As a result, America’s technological war against China has been
ferocious. The Biden and Trump administrations have forcibly
weaponized the semiconductor supply chain to blacklist hundreds
of Chinese technology firms in their bids to prevent these from
accessing critical components the US feels it wields advantages
in, while others have been slapped with investment bans to
prevent US capital reaching them.

The most notable target of all these actions has been Huawei and,
in the midst of it all, China has quickly recognized that itmust
race to self-sufficiency in semiconductor supplies in order to
counter America’s bottlenecks and continue its development. The
ability to produce high-end technology is ultimately the key
between an advanced economy and a developing one, because it is
“top of the value chain” – herein is what America hopes to cut
off.

I like to think of South Korea as a model of what China’s
economy will ultimately emulate, should it succeed. You have your
leading technological conglomerates – Samsung, Hyundai and LG.
They all produce sought-after critical semiconductor and chip
technology, which is used to produce a range of compelling
electronic products which dominate Korea’s economy, including
computers, home appliances and smartphones. This creates a
circuit of consumption, innovation and high-end production that
drives Korea’s economy forwards, allowing it to rapidly become a
high-income economy.

As a clear example, China’s semiconductor industry is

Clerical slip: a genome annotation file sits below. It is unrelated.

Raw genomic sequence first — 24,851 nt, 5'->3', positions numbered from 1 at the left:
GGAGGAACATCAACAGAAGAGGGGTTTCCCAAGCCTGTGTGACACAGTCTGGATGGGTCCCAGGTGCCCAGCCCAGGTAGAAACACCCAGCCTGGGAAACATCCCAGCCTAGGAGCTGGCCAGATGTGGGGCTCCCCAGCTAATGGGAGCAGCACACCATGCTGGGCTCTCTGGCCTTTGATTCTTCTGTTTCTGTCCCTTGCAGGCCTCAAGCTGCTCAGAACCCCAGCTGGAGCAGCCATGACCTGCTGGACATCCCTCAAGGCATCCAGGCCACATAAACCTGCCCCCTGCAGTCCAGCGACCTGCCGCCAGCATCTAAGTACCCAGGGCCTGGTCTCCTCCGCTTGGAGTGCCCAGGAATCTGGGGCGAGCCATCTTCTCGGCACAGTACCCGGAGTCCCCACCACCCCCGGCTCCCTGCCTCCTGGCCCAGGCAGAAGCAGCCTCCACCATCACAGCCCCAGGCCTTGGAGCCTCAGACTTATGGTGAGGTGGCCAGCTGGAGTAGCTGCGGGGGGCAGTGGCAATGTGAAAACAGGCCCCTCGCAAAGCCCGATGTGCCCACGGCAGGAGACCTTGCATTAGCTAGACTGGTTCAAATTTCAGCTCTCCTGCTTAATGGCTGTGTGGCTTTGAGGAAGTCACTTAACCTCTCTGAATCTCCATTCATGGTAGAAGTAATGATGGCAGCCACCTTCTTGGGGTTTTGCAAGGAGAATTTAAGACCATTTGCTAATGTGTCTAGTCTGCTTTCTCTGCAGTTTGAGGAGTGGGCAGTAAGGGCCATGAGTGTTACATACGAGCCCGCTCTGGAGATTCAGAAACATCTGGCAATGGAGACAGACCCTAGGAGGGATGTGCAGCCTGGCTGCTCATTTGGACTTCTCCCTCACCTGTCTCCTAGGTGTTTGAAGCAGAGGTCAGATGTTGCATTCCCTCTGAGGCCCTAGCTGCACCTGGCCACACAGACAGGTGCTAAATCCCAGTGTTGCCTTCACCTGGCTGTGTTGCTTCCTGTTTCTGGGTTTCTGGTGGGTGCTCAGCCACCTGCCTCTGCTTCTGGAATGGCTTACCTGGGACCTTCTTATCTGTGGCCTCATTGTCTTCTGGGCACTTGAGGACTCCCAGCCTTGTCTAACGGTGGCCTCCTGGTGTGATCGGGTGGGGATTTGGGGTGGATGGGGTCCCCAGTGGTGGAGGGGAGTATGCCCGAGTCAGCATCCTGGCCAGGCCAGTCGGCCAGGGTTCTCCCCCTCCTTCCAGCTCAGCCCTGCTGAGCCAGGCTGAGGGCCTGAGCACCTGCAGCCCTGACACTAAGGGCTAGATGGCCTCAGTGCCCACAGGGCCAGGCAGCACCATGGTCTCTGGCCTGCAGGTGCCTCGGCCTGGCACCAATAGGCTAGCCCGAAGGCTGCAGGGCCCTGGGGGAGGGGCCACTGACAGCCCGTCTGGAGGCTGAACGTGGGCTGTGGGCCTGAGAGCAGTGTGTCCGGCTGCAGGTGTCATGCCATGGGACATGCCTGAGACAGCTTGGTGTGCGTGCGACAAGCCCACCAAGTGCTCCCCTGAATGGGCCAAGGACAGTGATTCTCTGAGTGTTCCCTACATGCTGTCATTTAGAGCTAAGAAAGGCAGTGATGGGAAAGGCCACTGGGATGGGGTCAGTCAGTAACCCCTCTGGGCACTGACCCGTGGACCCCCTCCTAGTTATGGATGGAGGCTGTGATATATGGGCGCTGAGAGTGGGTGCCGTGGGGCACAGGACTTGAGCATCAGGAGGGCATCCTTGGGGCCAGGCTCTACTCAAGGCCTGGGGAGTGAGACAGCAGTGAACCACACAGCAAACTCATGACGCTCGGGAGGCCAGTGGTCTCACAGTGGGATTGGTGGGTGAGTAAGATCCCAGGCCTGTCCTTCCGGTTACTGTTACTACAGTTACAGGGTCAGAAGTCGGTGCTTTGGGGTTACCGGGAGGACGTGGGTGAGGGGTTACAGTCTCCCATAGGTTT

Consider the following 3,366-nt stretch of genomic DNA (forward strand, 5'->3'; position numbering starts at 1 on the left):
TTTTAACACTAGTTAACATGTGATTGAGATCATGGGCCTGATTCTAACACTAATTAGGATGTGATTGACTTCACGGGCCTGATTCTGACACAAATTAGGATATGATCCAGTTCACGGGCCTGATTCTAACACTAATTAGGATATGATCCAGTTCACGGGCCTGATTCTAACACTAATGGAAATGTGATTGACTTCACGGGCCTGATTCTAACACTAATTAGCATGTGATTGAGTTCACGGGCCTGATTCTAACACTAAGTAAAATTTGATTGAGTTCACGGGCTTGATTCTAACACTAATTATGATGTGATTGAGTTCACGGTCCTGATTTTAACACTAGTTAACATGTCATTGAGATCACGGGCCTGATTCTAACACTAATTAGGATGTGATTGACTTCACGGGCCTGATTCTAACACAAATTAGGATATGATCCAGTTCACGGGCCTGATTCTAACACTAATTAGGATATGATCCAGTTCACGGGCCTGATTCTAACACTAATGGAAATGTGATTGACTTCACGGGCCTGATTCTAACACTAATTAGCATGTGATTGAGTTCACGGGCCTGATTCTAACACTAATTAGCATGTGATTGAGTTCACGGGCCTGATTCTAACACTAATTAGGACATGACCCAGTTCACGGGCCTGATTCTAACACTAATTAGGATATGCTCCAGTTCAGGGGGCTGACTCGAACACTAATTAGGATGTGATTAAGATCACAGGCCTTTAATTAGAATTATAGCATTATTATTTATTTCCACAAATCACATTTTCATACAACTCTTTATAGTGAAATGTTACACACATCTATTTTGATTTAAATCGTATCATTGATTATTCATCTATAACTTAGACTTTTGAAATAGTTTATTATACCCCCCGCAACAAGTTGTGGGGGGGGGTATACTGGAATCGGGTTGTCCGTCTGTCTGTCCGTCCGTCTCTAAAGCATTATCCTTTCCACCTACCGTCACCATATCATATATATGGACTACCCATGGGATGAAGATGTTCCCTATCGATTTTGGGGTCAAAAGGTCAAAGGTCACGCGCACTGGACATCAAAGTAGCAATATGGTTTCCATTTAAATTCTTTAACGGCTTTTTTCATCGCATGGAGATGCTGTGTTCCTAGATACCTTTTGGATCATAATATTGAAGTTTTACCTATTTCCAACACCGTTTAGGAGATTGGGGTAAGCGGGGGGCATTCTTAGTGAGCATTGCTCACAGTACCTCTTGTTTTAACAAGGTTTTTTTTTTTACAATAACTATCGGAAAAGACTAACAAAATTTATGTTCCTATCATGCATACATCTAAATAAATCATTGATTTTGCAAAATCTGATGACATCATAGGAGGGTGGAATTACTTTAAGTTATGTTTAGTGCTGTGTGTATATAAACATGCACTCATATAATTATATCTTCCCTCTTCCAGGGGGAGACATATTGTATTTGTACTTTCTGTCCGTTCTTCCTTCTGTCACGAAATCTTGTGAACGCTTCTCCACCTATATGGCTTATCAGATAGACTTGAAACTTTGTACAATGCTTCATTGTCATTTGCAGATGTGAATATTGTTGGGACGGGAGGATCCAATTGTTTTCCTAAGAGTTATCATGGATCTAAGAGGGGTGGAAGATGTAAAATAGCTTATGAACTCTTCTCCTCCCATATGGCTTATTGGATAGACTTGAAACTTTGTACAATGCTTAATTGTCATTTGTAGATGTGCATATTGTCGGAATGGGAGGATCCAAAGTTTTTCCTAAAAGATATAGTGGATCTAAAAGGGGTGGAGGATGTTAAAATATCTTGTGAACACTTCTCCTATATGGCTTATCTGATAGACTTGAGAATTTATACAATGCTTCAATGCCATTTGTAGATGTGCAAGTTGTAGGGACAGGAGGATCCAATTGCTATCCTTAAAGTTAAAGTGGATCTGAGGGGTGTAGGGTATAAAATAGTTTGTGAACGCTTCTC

increasingly overcoming hurdles. China has recently mastered the
production of42-, 28- and 14-nm chip nodes, the latter of which
is still sufficient to power the vast majority of electronic
devices. The first China-made lithography machine is expected to
debut later this year, showing they are already on the ‘ladder’
towards catching up to established players, and breaking free
from the Dutch manufacturer ASML. As a different example, one
should note how China’s own space agency, founded only in 1993,
is in the process of leapfrogging NASA by proposing a Moon Base
with Russia by the 2030s, as well as a human mission to Mars.

To put it lightly, the US has, arguably, vastly underestimated
China’s own technological resolve and jumped head-first into a
contest that may be a lot harder than they believe. Finally, one
should realise that Chinese civilization was one of the greatest
early innovators in human history, establishing many things the
west had yet to learn. Only a myriad of ideological and racist
stereotypes is blocking the west from recognizing China’s rapid
technological advance, and US policies to disrupt it are not
yielding results. America might be best focusing on its own
capabilities.

* 2020 : U.S. trade in goods with China
NOTE: All figures are in millions of U.S. dollars on a nominal
basis, not seasonally adjusted unless otherwise specified.
Details may not equal totals due to rounding. Table reflects only
those months for which there was trade.

Month Exports Imports Balance
January 2020 7,153.7 33,173.3 -26,019.6
February 2020 6,828.4 22,720.9 -15,892.5
March 2020 7,900.4 19,789.1 -11,888.7
April 2020 8,624.4 30,922.8 -22,298.4
May 2020 9,671.6 36,551.7 -26,880.0
June 2020 9,236.6 37,495.1 -28,258.4
July 2020 9,088.3 40,658.0 -31,569.6
August 2020 10,961.7 40,791.5 -29,829.9
September 2020 11,497.7 41,194.3 -29,696.6
October 2020 14,773.1 44,779.2 -30,006.1
November 2020 14,219.7 44,839.3 -30,619.6
December 2020 14,529.6 41,833.7 -27,304.1

TOTAL 2020 124,485.4 434,749.0 -310,263.5